Historians and Journalists on the Generation-X South


“Southern states did comparably better than others, but all flourished, at least in comparison with the past. The region was no longer the nation’s number-one economic problem not the nation’s number-one moral problem, but economic and racial problems persisted.”

— from the last paragraph of Numan V. Bartley’s The New South, 1945 – 1980

“The most obvious example of the persistence of the New South development tradition was the emphasis on low-wage, nonunion labor that continued to characterize industry-seeking efforts. As long as southern communities based their appeals to new industries on a surplus of cheap, unorganized workers, chambers of commerce and local development commissions has experienced no difficulty in wooing new plants while shooing away union agents.”

— from the chapter “A New South with Old Problems” in James C. Cobb’s The Selling of the South

“Between 1970 and 1990, the population of the eleven states of the Old Confederacy, Virginia, North Carolina, South Carolina, Georgia, Florida, Tennessee, Alabama, Lousiana, Texas, and Arkansas, plus Kentucky (a fairly conservative notion of the South), grew by 40 percent – more than 20 million people – twice the national growth rate.”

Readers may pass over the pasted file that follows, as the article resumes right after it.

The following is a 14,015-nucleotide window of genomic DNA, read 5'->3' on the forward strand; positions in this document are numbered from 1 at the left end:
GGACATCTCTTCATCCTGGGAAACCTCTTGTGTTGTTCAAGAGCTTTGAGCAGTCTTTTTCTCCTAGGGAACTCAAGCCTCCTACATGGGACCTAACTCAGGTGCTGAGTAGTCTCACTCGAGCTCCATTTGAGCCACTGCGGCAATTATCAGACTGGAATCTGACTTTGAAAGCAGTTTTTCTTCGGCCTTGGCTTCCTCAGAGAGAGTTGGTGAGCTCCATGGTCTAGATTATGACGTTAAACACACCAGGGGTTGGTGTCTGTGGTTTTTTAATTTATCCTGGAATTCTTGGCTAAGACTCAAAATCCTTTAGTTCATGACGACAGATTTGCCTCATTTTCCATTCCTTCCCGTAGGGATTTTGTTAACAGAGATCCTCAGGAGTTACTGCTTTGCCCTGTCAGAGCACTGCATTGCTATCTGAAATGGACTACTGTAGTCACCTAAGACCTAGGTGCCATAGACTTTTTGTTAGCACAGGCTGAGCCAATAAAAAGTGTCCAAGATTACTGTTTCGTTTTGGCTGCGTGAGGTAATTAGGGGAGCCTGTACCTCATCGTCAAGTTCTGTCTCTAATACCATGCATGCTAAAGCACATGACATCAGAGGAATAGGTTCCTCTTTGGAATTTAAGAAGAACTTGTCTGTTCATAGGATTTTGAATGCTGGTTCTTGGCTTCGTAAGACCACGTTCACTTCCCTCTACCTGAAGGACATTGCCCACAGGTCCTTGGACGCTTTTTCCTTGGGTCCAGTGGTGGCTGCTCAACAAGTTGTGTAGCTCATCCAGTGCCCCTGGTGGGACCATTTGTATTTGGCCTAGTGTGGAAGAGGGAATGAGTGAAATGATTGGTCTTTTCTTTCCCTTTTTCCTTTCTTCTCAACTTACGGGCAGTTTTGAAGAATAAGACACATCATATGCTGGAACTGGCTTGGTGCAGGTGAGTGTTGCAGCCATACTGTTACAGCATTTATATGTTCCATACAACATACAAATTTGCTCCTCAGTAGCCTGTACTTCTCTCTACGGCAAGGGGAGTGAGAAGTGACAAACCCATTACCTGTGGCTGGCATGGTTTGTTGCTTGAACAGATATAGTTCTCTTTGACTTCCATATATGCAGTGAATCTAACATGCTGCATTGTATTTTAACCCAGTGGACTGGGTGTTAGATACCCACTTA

— from the chapter “The Southernization of America” in Peter Applebome’s Dixie Rising

“For many black southerners, the widespread assault on Confederate icons and symbols went hand in hand with the creation, preservation, and renovation of a new set of icons and monuments memorializing the crusade to free the South from the racial system constructed on the ruins of the Confederate legacy. By 1996, the cities and towns of the old Confederacy accounted for 77 percent of the nations streets named in honor of Dr. Martin Luther King, Jr.”

— from the chapter “Divided by a Common Past” in James C. Cobb’s Away Down South

“Twenty years after African Americans gained control of the courthouse, the public schools continued to underperform. In fact, they were in jeopardy of being taken over by the state. Segregation in education also endured. The public schools were 99 percent black, while Lowndes Academy, the original private white academy, was 100 percent white. In addition, glaring wealth disparities persisted. The per capita income for African Americans was $8,763, while for whites it was $23,236.”

— from the chapter “Black Politics in the Post-Civil Rights Era” in Hasan Kwame Jeffries’ Bloody Lowndes


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